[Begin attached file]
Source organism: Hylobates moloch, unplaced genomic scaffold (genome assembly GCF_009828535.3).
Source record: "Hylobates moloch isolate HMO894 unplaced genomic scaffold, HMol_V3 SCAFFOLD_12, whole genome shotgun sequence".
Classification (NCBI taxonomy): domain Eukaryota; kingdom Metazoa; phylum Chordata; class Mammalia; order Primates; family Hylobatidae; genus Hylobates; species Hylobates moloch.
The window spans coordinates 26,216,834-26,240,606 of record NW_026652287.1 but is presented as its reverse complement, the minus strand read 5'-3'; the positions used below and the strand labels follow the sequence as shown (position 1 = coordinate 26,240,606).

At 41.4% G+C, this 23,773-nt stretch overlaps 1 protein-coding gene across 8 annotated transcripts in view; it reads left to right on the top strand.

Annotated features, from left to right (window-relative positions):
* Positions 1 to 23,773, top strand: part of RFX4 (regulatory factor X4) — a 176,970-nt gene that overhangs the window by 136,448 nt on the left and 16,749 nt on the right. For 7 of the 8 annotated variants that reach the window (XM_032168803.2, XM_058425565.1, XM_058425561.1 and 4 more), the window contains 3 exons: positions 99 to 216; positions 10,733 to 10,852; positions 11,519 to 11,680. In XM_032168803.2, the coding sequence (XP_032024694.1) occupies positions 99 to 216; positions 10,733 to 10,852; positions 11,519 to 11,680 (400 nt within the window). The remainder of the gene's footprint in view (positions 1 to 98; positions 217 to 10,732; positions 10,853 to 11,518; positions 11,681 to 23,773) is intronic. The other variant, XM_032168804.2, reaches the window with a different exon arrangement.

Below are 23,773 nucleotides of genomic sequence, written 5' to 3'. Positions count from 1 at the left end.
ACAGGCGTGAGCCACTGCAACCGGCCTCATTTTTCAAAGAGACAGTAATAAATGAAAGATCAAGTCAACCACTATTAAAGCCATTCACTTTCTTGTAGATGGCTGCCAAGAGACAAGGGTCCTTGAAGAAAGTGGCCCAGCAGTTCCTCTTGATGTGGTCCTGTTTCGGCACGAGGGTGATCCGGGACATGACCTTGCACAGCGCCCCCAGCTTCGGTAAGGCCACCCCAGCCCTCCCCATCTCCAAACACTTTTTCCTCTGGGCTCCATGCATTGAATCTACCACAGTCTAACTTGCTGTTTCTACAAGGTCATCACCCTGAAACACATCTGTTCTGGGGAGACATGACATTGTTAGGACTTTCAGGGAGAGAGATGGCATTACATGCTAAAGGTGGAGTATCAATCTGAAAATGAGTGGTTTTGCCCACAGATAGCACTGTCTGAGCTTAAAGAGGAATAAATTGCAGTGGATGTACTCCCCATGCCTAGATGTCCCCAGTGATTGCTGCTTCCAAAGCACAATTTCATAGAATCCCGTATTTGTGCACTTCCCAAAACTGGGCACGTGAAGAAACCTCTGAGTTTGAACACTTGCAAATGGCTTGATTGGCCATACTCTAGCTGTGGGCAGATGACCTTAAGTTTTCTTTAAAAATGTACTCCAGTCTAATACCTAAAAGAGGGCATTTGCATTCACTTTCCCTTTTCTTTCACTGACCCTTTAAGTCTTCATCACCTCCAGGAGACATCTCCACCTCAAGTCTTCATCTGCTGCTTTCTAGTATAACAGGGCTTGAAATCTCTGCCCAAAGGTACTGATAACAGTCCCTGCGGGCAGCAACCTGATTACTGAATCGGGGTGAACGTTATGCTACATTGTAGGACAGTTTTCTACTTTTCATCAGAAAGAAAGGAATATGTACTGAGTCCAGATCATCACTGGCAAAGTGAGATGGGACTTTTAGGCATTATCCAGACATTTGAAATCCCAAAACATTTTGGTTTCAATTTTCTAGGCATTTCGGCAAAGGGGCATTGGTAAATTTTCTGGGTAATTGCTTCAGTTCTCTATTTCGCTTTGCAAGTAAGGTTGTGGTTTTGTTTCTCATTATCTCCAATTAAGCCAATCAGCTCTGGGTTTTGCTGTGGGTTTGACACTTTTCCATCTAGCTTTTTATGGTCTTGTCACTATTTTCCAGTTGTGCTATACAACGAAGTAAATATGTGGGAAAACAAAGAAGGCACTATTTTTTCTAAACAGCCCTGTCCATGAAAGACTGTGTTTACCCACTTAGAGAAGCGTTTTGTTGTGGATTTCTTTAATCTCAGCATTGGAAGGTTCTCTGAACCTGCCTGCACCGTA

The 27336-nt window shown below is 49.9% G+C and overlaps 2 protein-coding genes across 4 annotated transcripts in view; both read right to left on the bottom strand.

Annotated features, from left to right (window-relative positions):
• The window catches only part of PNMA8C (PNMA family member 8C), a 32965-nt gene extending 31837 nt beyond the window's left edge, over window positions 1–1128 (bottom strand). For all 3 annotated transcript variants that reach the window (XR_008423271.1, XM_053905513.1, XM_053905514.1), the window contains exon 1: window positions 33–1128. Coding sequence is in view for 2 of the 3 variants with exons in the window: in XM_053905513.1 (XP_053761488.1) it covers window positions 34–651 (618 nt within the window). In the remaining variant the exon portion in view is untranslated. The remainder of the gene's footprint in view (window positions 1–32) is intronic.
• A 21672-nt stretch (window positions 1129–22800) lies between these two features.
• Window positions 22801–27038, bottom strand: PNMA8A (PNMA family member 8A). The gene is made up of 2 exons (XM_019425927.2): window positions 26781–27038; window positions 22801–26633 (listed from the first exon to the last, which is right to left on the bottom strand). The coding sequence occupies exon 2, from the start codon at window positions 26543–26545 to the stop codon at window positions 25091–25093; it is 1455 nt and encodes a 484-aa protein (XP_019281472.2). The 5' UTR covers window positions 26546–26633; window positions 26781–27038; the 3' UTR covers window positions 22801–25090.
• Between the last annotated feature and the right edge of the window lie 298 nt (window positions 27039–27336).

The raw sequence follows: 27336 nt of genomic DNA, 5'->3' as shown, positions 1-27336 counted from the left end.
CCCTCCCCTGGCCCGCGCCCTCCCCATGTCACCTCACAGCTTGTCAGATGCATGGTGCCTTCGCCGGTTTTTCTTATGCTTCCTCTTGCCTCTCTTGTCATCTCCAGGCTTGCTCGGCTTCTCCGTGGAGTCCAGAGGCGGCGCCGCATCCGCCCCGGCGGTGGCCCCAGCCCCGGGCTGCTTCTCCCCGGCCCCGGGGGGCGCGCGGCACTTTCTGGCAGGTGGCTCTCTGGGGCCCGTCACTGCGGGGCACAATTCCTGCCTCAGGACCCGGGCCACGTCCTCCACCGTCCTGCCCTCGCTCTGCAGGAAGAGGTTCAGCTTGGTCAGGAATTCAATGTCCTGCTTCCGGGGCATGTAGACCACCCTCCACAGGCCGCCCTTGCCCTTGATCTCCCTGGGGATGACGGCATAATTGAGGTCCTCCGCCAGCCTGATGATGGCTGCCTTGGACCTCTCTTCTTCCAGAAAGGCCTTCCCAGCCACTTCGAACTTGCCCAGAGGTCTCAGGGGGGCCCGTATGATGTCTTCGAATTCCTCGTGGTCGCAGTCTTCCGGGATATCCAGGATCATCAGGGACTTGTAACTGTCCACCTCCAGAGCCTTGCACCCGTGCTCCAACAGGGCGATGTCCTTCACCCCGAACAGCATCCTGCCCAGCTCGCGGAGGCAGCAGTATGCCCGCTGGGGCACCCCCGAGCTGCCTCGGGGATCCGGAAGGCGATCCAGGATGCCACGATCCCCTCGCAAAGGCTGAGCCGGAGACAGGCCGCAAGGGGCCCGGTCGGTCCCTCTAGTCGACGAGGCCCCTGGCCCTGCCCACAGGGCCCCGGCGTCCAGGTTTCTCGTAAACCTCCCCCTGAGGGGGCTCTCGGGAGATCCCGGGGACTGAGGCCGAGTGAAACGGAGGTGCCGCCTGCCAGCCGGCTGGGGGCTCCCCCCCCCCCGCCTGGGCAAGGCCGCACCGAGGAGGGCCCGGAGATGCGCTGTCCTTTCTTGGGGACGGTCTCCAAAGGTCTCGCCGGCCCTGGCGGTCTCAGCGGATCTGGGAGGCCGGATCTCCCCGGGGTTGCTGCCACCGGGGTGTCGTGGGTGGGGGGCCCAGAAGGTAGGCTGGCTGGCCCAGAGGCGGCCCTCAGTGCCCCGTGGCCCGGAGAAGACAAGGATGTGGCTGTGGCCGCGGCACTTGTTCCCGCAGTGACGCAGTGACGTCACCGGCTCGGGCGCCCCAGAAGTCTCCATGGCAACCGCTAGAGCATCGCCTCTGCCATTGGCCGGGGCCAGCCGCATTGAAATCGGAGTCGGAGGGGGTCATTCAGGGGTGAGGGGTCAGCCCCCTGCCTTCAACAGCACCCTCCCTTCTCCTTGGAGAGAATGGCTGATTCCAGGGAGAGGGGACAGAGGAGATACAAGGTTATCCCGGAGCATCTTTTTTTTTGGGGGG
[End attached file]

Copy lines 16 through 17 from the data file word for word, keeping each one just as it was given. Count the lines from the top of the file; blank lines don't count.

The raw sequence follows: 27336 nt of genomic DNA, 5'->3' as shown, positions 1-27336 counted from the left end.
CCCTCCCCTGGCCCGCGCCCTCCCCATGTCACCTCACAGCTTGTCAGATGCATGGTGCCTTCGCCGGTTTTTCTTATGCTTCCTCTTGCCTCTCTTGTCATCTCCAGGCTTGCTCGGCTTCTCCGTGGAGTCCAGAGGCGGCGCCGCATCCGCCCCGGCGGTGGCCCCAGCCCCGGGCTGCTTCTCCCCGGCCCCGGGGGGCGCGCGGCACTTTCTGGCAGGTGGCTCTCTGGGGCCCGTCACTGCGGGGCACAATTCCTGCCTCAGGACCCGGGCCACGTCCTCCACCGTCCTGCCCTCGCTCTGCAGGAAGAGGTTCAGCTTGGTCAGGAATTCAATGTCCTGCTTCCGGGGCATGTAGACCACCCTCCACAGGCCGCCCTTGCCCTTGATCTCCCTGGGGATGACGGCATAATTGAGGTCCTCCGCCAGCCTGATGATGGCTGCCTTGGACCTCTCTTCTTCCAGAAAGGCCTTCCCAGCCACTTCGAACTTGCCCAGAGGTCTCAGGGGGGCCCGTATGATGTCTTCGAATTCCTCGTGGTCGCAGTCTTCCGGGATATCCAGGATCATCAGGGACTTGTAACTGTCCACCTCCAGAGCCTTGCACCCGTGCTCCAACAGGGCGATGTCCTTCACCCCGAACAGCATCCTGCCCAGCTCGCGGAGGCAGCAGTATGCCCGCTGGGGCACCCCCGAGCTGCCTCGGGGATCCGGAAGGCGATCCAGGATGCCACGATCCCCTCGCAAAGGCTGAGCCGGAGACAGGCCGCAAGGGGCCCGGTCGGTCCCTCTAGTCGACGAGGCCCCTGGCCCTGCCCACAGGGCCCCGGCGTCCAGGTTTCTCGTAAACCTCCCCCTGAGGGGGCTCTCGGGAGATCCCGGGGACTGAGGCCGAGTGAAACGGAGGTGCCGCCTGCCAGCCGGCTGGGGGCTCCCCCCCCCCCGCCTGGGCAAGGCCGCACCGAGGAGGGCCCGGAGATGCGCTGTCCTTTCTTGGGGACGGTCTCCAAAGGTCTCGCCGGCCCTGGCGGTCTCAGCGGATCTGGGAGGCCGGATCTCCCCGGGGTTGCTGCCACCGGGGTGTCGTGGGTGGGGGGCCCAGAAGGTAGGCTGGCTGGCCCAGAGGCGGCCCTCAGTGCCCCGTGGCCCGGAGAAGACAAGGATGTGGCTGTGGCCGCGGCACTTGTTCCCGCAGTGACGCAGTGACGTCACCGGCTCGGGCGCCCCAGAAGTCTCCATGGCAACCGCTAGAGCATCGCCTCTGCCATTGGCCGGGGCCAGCCGCATTGAAATCGGAGTCGGAGGGGGTCATTCAGGGGTGAGGGGTCAGCCCCCTGCCTTCAACAGCACCCTCCCTTCTCCTTGGAGAGAATGGCTGATTCCAGGGAGAGGGGACAGAGGAGATACAAGGTTATCCCGGAGCATCTTTTTTTTTGGGGGG